Rolando McClain Suspension: Dallas Cowboys Saw It Coming


The NFL announced Thursday that Dallas Cowboys linebacker Rolando McClain will miss the first quarter of the 2015 season due to a drug suspension. In examining the terms of McClain’s one-year deal, it seems clear the team expected something like this to happen. While unfortunate, this incident serves to highlight some of the excellent work done by the Cowboys front office this offseason.

Dallas lost two starting linebackers – the versatile Justin Durant and freakishly athletic Bruce Carter – in the first two days of free agency. In the wake of those losses, re-signing McClain seemed more important than ever. Writers on this site lobbied hard for it here and here.

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But the Cowboys didn’t panic. They trusted returning linebackers Sean Lee, Anthony Hitchens, and Kyle Wilber. They used free agency to add depth with Jasper Brinkley, Andrew Gachkar, and Keith Rivers. They were prepared to move on from McClain even before they added two more linebackers in the draft – Damien Wilson and Mark Nzeocha. Though the New England Patriots flirted with McClain, and even had him for a visit, the Cowboys were still able to leverage a team-friendly deal.

McClain’s $3 million contract includes a $250,000 workout bonus, a $500,000 signing bonus, a $750,000 salary, and $1.5 million in roster bonuses – a portion of which he earns every week he’s on the active game day roster, according to Over The Cap.

The salary and roster bonus, which amount to $2.25 million of the $3 million contract, are paid as they are earned in 16 weekly installments during the season. By tying 75 percent of the contract’s value to week-by-week availability, it’s fair to assume the Cowboys expected McClain to miss some time when they signed him. As such, calls to release the bruising but volatile linebacker in the wake of this suspension seem a bit reactionary.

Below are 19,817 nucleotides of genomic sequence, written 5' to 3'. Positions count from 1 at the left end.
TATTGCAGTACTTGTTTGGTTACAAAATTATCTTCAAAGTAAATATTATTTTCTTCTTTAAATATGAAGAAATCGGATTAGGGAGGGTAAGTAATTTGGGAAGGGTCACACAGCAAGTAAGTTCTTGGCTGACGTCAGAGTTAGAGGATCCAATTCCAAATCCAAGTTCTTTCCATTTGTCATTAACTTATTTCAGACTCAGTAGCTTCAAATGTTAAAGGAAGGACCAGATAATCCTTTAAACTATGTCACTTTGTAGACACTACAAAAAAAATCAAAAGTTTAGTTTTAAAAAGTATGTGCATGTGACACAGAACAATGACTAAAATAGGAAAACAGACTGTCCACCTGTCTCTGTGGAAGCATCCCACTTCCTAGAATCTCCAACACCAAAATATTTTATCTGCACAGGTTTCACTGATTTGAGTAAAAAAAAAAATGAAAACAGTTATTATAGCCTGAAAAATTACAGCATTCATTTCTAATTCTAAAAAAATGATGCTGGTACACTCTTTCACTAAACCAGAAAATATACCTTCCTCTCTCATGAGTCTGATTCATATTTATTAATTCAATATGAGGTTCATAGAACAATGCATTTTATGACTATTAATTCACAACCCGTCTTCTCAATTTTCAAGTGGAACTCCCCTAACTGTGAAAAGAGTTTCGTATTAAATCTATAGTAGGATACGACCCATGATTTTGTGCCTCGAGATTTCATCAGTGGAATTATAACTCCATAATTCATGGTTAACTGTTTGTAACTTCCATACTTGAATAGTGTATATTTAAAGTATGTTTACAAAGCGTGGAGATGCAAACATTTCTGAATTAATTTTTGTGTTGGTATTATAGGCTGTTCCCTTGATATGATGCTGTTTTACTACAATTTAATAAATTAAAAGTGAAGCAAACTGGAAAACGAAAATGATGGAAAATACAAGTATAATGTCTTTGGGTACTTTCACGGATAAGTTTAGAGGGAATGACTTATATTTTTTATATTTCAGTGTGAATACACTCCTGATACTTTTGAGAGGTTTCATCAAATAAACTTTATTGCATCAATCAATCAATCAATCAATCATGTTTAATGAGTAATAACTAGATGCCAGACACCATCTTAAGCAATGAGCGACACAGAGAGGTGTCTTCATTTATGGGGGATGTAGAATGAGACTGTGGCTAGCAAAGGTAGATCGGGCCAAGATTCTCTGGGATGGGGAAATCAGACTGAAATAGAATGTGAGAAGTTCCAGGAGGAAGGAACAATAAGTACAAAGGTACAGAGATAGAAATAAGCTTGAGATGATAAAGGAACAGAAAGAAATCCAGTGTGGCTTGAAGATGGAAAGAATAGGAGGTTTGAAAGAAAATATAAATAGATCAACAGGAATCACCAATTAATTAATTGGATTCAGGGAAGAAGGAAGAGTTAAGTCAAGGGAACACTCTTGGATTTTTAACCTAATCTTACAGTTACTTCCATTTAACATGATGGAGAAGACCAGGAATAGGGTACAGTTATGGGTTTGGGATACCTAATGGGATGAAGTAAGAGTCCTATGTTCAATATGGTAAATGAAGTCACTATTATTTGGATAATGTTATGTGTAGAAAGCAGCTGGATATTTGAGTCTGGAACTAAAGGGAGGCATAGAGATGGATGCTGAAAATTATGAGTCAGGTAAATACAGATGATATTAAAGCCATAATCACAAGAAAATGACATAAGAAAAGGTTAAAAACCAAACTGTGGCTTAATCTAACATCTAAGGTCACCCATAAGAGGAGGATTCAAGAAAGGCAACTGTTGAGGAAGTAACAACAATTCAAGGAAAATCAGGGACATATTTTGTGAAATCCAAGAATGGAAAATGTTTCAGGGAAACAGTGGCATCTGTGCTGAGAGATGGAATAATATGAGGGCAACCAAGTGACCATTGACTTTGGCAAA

The team may have expected this suspension. In February, the NFL announced McClain would receive a four-game fine for failing his third drug test. The team knew when they signed him that McClain had already failed three drug tests, and failing a fourth would result in a four-game suspension.

Or perhaps the concerns were for injury. McClain missed three regular season games in 2014 due to injury and suffered concussions in each of Dallas’ playoff games – playing only 29 of a possible 142 postseason snaps on defense, according to Pro Football Focus.

In any case, McClain was not a priority when free agency began on March 10; he wasn’t actually signed until the first week of April. Though he had a nice season, making impactful plays for a resurgent Dallas defense and earning some votes for Comeback Player of the Year, rumor was the coaching staff didn’t love him. Local beat reporter Mike Fisher had this to say 10 days into free agency:

"“In addition to the usual contractual issues — money and years — this is about trust and reliability. Sources tell me the Cowboys staff felt hamstrung by McClain’s occasional availability, by having to wonder if his body and his psyche were always willing.”"

McClain was an exciting addition in 2014. He became the type of reclamation project that circa-2010 Jerry Jones would have fallen in love with and lavished riches upon. Even though that’s still the way Jones is largely viewed and the team is commonly covered, that’s no longer how the Cowboys do business.

Now if the team does have to move on from McClain, he’ll count only $500,000 against the 2015 cap. That means his dead money is not a consideration – the team can make a call based solely on the player, and whether or not he can make the team better.

Odds are, McClain still can. Just not for 16 games. But it appears the Cowboys never expected that anyway, so not much has changed.

Next: Three Unresolved Questions Facing The Dallas Cowboys